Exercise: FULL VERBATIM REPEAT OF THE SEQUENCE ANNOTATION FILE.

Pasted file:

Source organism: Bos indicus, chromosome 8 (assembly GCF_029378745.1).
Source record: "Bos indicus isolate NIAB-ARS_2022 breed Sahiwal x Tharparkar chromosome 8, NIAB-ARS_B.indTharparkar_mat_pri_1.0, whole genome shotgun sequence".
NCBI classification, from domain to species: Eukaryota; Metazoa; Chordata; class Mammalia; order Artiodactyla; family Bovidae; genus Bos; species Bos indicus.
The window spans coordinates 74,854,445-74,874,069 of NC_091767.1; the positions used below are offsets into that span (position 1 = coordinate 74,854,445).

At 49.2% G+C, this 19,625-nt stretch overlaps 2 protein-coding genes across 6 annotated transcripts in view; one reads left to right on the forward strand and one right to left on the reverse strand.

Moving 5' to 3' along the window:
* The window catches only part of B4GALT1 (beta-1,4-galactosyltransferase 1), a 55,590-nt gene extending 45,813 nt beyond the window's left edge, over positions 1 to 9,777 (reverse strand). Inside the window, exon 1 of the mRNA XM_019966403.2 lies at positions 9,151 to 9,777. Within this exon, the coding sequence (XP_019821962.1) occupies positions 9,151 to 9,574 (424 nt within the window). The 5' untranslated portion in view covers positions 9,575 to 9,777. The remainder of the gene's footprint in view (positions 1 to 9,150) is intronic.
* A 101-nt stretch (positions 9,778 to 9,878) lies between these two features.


Source organism: Bos indicus, chromosome 8 (assembly GCF_029378745.1).
Source record: "Bos indicus isolate NIAB-ARS_2022 breed Sahiwal x Tharparkar chromosome 8, NIAB-ARS_B.indTharparkar_mat_pri_1.0, whole genome shotgun sequence".
NCBI classification, from domain to species: Eukaryota; Metazoa; Chordata; class Mammalia; order Artiodactyla; family Bovidae; genus Bos; species Bos indicus.
The window spans coordinates 74,854,445-74,874,069 of NC_091767.1; the positions used below are offsets into that span (position 1 = coordinate 74,854,445).

At 49.2% G+C, this 19,625-nt stretch overlaps 2 protein-coding genes across 6 annotated transcripts in view; one reads left to right on the forward strand and one right to left on the reverse strand.

Moving 5' to 3' along the window:
* The window catches only part of B4GALT1 (beta-1,4-galactosyltransferase 1), a 55,590-nt gene extending 45,813 nt beyond the window's left edge, over positions 1 to 9,777 (reverse strand). Inside the window, exon 1 of the mRNA XM_019966403.2 lies at positions 9,151 to 9,777. Within this exon, the coding sequence (XP_019821962.1) occupies positions 9,151 to 9,574 (424 nt within the window). The 5' untranslated portion in view covers positions 9,575 to 9,777. The remainder of the gene's footprint in view (positions 1 to 9,150) is intronic.
* A 101-nt stretch (positions 9,778 to 9,878) lies between these two features.